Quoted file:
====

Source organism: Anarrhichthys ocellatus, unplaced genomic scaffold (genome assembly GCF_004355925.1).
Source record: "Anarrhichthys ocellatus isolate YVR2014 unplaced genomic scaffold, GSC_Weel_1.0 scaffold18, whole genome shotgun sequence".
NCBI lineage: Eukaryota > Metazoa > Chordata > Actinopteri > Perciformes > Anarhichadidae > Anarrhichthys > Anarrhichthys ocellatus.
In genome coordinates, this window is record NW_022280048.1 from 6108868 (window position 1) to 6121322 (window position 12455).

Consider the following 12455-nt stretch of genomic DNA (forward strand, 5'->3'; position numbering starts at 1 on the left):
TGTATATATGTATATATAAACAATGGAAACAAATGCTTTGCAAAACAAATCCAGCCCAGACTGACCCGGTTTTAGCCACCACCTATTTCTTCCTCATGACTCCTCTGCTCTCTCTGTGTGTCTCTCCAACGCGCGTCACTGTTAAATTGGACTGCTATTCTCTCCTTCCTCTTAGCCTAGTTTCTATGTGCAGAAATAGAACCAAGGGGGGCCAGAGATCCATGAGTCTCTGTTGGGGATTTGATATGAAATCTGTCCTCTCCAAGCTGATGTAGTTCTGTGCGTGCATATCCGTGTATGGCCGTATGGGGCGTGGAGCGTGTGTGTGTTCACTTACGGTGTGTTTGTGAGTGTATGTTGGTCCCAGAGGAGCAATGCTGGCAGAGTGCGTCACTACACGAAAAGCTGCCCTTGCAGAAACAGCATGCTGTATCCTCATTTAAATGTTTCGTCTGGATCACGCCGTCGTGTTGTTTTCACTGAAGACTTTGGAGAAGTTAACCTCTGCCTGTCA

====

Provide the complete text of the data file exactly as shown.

Source organism: Anarrhichthys ocellatus, unplaced genomic scaffold (genome assembly GCF_004355925.1).
Source record: "Anarrhichthys ocellatus isolate YVR2014 unplaced genomic scaffold, GSC_Weel_1.0 scaffold18, whole genome shotgun sequence".
NCBI lineage: Eukaryota > Metazoa > Chordata > Actinopteri > Perciformes > Anarhichadidae > Anarrhichthys > Anarrhichthys ocellatus.
In genome coordinates, this window is record NW_022280048.1 from 6108868 (window position 1) to 6121322 (window position 12455).

Consider the following 12455-nt stretch of genomic DNA (forward strand, 5'->3'; position numbering starts at 1 on the left):
TGTATATATGTATATATAAACAATGGAAACAAATGCTTTGCAAAACAAATCCAGCCCAGACTGACCCGGTTTTAGCCACCACCTATTTCTTCCTCATGACTCCTCTGCTCTCTCTGTGTGTCTCTCCAACGCGCGTCACTGTTAAATTGGACTGCTATTCTCTCCTTCCTCTTAGCCTAGTTTCTATGTGCAGAAATAGAACCAAGGGGGGCCAGAGATCCATGAGTCTCTGTTGGGGATTTGATATGAAATCTGTCCTCTCCAAGCTGATGTAGTTCTGTGCGTGCATATCCGTGTATGGCCGTATGGGGCGTGGAGCGTGTGTGTGTTCACTTACGGTGTGTTTGTGAGTGTATGTTGGTCCCAGAGGAGCAATGCTGGCAGAGTGCGTCACTACACGAAAAGCTGCCCTTGCAGAAACAGCATGCTGTATCCTCATTTAAATGTTTCGTCTGGATCACGCCGTCGTGTTGTTTTCACTGAAGACTTTGGAGAAGTTAACCTCTGCCTGTCA